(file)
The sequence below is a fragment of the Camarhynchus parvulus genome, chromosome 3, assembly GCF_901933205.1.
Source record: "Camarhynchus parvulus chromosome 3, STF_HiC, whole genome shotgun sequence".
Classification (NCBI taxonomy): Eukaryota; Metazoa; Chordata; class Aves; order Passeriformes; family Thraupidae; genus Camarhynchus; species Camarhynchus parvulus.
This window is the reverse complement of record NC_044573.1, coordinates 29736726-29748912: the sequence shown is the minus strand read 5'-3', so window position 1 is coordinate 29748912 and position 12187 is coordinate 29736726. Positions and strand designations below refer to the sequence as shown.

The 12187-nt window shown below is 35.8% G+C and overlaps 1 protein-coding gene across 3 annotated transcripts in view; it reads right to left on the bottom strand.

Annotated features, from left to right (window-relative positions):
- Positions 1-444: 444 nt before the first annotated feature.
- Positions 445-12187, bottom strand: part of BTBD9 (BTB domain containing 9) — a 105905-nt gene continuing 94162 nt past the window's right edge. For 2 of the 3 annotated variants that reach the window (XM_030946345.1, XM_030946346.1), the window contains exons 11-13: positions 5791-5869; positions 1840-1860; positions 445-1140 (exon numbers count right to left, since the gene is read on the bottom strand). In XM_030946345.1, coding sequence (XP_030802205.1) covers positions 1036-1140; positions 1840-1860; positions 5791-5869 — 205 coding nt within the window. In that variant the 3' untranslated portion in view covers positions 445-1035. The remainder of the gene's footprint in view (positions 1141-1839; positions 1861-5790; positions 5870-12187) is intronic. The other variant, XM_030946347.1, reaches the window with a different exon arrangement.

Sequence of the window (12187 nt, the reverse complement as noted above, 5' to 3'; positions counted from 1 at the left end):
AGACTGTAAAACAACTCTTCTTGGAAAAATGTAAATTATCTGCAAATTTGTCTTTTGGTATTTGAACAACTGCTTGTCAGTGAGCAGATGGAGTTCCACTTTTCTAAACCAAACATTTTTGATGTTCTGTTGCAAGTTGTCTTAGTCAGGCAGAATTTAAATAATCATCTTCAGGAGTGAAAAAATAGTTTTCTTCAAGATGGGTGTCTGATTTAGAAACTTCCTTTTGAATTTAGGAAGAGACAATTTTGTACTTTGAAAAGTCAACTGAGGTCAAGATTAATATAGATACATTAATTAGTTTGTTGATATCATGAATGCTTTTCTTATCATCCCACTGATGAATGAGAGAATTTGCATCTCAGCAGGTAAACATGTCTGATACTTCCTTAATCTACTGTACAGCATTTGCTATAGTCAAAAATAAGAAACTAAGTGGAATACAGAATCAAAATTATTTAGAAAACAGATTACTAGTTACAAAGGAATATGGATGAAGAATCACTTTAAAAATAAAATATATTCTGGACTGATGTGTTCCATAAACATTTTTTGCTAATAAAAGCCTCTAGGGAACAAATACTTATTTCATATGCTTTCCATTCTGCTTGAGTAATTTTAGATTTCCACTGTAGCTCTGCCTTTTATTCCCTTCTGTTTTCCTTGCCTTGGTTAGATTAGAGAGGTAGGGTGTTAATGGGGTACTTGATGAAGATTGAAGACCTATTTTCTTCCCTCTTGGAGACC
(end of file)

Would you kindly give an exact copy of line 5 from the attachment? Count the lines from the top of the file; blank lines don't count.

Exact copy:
The 12187-nt window shown below is 35.8% G+C and overlaps 1 protein-coding gene across 3 annotated transcripts in view; it reads right to left on the bottom strand.